When DIY spoke to Eagulls at the tail end of last year, it sounded like they might have somehow upped the misery for album two. Tales of vermin-infested brick boxes and soul-purging led the way, the Leeds rabble somehow managing to revel in even bleaker imagery than that which defined their greyer-than-granite self-titled debut.
‘Lemontrees’, contrastingly, shines far brighter than anyone could have expected. Soaring, clearly Cure-influenced washes of guitar set the pace for Eagulls’ return - in the place of the chainsaw riffing of the debut comes a shimmering new guise. Talk of dancing beneath those titular lemon trees drags the lyrical agenda away from British monotony and into sunny new pastures, too, Eagulls now opening their hearts rather than shying away in the shadows.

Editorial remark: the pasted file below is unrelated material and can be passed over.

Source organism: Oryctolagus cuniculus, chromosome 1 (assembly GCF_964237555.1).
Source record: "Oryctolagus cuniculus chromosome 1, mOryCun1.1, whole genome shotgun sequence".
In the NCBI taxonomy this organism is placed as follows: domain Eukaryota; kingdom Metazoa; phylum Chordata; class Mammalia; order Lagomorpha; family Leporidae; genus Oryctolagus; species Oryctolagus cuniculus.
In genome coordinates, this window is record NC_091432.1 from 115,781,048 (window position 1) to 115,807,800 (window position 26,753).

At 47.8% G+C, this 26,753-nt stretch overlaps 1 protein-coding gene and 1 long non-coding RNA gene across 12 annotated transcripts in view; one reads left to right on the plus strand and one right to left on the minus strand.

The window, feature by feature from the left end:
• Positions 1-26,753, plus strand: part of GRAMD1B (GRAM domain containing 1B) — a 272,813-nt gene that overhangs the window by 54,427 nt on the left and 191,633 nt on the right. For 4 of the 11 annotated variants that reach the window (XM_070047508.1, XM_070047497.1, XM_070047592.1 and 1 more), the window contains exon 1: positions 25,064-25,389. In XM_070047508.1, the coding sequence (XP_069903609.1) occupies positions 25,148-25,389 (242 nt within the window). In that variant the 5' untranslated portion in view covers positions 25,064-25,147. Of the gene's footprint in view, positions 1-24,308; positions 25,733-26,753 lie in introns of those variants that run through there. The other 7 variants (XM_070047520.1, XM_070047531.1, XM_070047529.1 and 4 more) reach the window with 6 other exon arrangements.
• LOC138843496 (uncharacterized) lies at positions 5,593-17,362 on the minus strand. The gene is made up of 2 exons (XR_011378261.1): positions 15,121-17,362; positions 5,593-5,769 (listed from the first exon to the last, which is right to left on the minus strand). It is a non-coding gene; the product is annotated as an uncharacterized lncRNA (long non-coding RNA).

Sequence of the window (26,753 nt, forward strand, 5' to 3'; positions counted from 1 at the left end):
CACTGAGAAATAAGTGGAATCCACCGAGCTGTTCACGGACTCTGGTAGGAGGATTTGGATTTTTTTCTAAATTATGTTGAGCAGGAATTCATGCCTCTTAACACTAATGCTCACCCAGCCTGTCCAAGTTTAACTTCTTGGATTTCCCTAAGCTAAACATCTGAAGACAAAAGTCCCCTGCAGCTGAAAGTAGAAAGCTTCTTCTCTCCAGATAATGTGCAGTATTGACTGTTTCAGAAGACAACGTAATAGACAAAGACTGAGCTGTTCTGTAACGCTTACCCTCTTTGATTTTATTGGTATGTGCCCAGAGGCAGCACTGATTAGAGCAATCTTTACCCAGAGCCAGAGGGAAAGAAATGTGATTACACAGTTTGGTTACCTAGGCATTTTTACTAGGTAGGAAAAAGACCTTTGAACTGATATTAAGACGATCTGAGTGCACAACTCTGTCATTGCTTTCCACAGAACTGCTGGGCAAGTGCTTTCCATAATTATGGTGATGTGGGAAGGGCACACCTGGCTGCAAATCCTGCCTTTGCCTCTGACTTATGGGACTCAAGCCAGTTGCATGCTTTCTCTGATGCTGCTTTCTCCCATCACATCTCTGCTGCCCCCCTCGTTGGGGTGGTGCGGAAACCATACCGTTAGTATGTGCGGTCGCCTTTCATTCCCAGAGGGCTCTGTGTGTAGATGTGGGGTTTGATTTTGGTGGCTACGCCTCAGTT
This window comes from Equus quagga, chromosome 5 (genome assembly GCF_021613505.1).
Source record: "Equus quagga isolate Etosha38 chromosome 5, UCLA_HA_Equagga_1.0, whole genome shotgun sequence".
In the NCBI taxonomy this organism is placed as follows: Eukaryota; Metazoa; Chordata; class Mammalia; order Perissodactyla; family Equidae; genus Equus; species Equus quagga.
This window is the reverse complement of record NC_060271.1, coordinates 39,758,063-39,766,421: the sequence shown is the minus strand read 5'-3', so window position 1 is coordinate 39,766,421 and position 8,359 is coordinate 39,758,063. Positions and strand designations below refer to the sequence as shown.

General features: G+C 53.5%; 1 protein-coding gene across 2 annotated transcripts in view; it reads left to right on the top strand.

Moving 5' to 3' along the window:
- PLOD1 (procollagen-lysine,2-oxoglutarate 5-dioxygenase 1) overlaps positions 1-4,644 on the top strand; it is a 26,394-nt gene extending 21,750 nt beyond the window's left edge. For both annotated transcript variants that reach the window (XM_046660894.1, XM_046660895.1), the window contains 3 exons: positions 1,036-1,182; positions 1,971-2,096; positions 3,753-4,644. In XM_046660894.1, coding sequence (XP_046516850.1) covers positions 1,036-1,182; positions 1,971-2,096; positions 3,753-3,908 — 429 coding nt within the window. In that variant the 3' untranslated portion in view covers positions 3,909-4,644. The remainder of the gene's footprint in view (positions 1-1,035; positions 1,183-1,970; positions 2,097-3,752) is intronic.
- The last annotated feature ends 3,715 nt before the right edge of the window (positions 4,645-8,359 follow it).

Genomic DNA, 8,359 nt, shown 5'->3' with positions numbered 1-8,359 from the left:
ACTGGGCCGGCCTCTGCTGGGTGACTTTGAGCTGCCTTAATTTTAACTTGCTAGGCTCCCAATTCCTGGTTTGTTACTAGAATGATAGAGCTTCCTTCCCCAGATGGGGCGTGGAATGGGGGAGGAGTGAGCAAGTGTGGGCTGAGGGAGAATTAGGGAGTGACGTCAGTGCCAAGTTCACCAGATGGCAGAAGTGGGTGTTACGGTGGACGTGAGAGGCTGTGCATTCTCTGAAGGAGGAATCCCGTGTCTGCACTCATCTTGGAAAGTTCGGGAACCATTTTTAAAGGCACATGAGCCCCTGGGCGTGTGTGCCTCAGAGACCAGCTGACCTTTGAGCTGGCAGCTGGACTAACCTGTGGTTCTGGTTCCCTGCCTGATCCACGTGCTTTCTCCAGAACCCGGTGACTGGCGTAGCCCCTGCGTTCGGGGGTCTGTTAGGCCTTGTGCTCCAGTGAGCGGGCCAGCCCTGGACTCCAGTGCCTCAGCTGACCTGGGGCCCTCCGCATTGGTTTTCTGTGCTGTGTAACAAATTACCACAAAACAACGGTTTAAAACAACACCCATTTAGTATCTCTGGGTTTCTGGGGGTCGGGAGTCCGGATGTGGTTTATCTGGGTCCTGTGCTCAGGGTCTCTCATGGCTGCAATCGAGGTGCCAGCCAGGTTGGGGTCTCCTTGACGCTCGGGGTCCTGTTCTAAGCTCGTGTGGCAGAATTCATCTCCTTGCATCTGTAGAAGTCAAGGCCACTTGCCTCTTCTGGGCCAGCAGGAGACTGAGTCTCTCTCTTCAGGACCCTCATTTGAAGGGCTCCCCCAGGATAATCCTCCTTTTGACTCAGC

That’s not to say it’s a radio-pop hit, mind. George Mitchell’s yelped vocal still tugs things along - a bulldog on a tight leash, he remains the ringleader of the disaffected fivesome as that silken new dressing swirls around him. It’s that balance between the bitter and sweet that looks set to define Eagulls’ second strike.
More like this
A career-spanning celebration of a band who refuse to play the game.
The band played the Festival Republic stage at the festival today.
Did someone say ‘Tour of the Year’?
The shadowy clip is directed by Portishead collaborator John Minton.